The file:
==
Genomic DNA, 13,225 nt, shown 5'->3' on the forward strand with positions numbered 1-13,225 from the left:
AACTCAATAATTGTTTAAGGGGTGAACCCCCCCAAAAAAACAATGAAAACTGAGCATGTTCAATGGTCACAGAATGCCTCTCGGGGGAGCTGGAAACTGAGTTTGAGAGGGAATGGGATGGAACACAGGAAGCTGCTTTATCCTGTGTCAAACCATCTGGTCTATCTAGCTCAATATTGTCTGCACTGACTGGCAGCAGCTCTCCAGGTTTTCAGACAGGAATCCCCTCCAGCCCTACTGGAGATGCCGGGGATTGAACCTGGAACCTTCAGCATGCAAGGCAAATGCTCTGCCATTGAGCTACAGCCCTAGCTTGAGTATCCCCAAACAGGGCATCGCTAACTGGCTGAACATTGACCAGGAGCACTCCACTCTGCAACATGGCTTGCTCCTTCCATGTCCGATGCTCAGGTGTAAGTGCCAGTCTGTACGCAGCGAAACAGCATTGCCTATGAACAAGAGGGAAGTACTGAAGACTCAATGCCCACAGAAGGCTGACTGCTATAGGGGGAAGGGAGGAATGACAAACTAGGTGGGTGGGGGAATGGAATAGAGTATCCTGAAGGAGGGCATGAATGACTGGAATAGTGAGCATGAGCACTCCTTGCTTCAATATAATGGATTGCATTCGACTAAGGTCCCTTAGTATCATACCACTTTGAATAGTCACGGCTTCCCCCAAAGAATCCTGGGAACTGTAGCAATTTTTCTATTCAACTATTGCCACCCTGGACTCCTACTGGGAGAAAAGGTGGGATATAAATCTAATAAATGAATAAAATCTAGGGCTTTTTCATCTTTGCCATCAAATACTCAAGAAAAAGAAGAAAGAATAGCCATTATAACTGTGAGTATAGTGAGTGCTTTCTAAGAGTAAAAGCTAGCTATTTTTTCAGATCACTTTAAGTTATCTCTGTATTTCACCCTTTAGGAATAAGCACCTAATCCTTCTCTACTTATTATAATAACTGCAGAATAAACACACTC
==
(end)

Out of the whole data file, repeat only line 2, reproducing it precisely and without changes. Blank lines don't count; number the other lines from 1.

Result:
AACTCAATAATTGTTTAAGGGGTGAACCCCCCCAAAAAAACAATGAAAACTGAGCATGTTCAATGGTCACAGAATGCCTCTCGGGGGAGCTGGAAACTGAGTTTGAGAGGGAATGGGATGGAACACAGGAAGCTGCTTTATCCTGTGTCAAACCATCTGGTCTATCTAGCTCAATATTGTCTGCACTGACTGGCAGCAGCTCTCCAGGTTTTCAGACAGGAATCCCCTCCAGCCCTACTGGAGATGCCGGGGATTGAACCTGGAACCTTCAGCATGCAAGGCAAATGCTCTGCCATTGAGCTACAGCCCTAGCTTGAGTATCCCCAAACAGGGCATCGCTAACTGGCTGAACATTGACCAGGAGCACTCCACTCTGCAACATGGCTTGCTCCTTCCATGTCCGATGCTCAGGTGTAAGTGCCAGTCTGTACGCAGCGAAACAGCATTGCCTATGAACAAGAGGGAAGTACTGAAGACTCAATGCCCACAGAAGGCTGACTGCTATAGGGGGAAGGGAGGAATGACAAACTAGGTGGGTGGGGGAATGGAATAGAGTATCCTGAAGGAGGGCATGAATGACTGGAATAGTGAGCATGAGCACTCCTTGCTTCAATATAATGGATTGCATTCGACTAAGGTCCCTTAGTATCATACCACTTTGAATAGTCACGGCTTCCCCCAAAGAATCCTGGGAACTGTAGCAATTTTTCTATTCAACTATTGCCACCCTGGACTCCTACTGGGAGAAAAGGTGGGATATAAATCTAATAAATGAATAAAATCTAGGGCTTTTTCATCTTTGCCATCAAATACTCAAGAAAAAGAAGAAAGAATAGCCATTATAACTGTGAGTATAGTGAGTGCTTTCTAAGAGTAAAAGCTAGCTATTTTTTCAGATCACTTTAAGTTATCTCTGTATTTCACCCTTTAGGAATAAGCACCTAATCCTTCTCTACTTATTATAATAACTGCAGAATAAACACACTC